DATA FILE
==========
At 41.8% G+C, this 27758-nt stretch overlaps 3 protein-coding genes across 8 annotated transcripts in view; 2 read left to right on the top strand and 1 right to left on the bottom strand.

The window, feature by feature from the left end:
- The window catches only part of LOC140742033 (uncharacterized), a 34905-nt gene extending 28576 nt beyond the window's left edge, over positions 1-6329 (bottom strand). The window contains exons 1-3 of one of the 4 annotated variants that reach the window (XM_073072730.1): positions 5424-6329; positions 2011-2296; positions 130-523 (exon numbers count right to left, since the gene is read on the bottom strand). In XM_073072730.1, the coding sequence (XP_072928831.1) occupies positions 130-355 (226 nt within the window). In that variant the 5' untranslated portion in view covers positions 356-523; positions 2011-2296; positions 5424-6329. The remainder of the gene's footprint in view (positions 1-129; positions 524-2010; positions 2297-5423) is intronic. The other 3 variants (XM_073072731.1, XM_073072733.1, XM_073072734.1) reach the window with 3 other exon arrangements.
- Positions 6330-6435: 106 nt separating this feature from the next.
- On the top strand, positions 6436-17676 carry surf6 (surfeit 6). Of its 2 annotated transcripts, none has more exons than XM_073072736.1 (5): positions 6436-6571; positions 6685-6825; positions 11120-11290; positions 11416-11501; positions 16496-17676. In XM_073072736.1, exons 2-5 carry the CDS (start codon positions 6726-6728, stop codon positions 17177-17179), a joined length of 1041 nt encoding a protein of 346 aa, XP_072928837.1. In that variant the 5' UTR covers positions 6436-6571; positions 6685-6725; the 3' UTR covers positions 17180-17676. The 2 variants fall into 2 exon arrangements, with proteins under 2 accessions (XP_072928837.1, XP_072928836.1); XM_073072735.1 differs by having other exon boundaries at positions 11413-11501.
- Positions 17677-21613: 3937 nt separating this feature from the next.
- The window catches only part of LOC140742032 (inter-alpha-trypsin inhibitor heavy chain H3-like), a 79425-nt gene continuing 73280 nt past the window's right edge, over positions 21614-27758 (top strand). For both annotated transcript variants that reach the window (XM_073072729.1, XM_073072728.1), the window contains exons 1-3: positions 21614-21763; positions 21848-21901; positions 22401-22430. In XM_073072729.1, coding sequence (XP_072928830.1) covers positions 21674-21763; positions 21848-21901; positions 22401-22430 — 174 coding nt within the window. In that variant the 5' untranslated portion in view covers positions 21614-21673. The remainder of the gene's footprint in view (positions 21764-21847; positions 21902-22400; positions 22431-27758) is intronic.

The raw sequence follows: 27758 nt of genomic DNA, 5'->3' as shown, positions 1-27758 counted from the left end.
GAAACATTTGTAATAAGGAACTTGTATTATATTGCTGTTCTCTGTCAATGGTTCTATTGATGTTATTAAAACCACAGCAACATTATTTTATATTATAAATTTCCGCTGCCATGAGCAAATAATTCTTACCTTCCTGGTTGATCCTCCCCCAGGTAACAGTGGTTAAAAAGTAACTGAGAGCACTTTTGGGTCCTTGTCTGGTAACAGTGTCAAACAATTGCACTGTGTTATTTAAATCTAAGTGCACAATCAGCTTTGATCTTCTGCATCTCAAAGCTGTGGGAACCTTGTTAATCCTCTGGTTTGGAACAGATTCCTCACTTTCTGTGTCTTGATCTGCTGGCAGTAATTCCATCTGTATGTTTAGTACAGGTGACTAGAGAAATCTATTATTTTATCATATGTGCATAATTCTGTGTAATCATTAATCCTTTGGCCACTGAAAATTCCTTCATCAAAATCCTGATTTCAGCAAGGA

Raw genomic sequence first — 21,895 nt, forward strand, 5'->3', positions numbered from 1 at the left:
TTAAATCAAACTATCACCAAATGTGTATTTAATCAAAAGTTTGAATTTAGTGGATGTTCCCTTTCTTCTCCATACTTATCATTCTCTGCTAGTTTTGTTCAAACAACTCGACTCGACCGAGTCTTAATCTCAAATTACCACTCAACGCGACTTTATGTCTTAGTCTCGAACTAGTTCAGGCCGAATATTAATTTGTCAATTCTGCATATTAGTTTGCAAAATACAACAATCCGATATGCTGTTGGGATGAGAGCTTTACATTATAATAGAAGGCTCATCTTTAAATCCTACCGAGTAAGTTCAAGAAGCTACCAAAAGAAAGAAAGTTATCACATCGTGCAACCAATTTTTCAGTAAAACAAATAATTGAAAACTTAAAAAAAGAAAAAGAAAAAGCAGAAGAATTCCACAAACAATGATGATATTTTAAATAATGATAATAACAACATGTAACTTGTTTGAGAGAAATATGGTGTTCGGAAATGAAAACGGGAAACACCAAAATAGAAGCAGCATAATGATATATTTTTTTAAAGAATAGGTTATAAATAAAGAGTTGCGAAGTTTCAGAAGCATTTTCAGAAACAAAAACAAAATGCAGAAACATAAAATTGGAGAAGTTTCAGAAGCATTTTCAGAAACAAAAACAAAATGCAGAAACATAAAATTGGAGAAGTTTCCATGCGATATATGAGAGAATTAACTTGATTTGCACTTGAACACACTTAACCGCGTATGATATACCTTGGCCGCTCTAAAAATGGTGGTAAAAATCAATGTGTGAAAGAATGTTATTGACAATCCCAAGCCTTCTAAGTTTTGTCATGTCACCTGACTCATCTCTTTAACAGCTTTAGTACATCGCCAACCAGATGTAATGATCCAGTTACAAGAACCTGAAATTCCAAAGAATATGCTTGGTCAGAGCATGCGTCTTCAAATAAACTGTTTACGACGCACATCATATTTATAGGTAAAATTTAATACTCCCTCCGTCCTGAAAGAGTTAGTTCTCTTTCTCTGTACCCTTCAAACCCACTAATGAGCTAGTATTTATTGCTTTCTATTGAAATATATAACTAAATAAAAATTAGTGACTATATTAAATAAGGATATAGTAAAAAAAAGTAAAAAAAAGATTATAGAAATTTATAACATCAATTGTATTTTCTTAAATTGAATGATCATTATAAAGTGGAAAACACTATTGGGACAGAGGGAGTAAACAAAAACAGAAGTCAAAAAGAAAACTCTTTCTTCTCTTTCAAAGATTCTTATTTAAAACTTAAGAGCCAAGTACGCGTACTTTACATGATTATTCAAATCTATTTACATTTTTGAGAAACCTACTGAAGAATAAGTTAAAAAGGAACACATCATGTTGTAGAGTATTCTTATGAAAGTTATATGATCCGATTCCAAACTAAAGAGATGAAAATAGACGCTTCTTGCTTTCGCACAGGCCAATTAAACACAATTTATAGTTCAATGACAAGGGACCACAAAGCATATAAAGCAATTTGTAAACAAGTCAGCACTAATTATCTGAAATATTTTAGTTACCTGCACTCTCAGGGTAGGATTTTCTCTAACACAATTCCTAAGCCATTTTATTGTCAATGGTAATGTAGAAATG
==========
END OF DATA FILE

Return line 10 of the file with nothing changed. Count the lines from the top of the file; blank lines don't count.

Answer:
Raw genomic sequence first — 21,895 nt, forward strand, 5'->3', positions numbered from 1 at the left: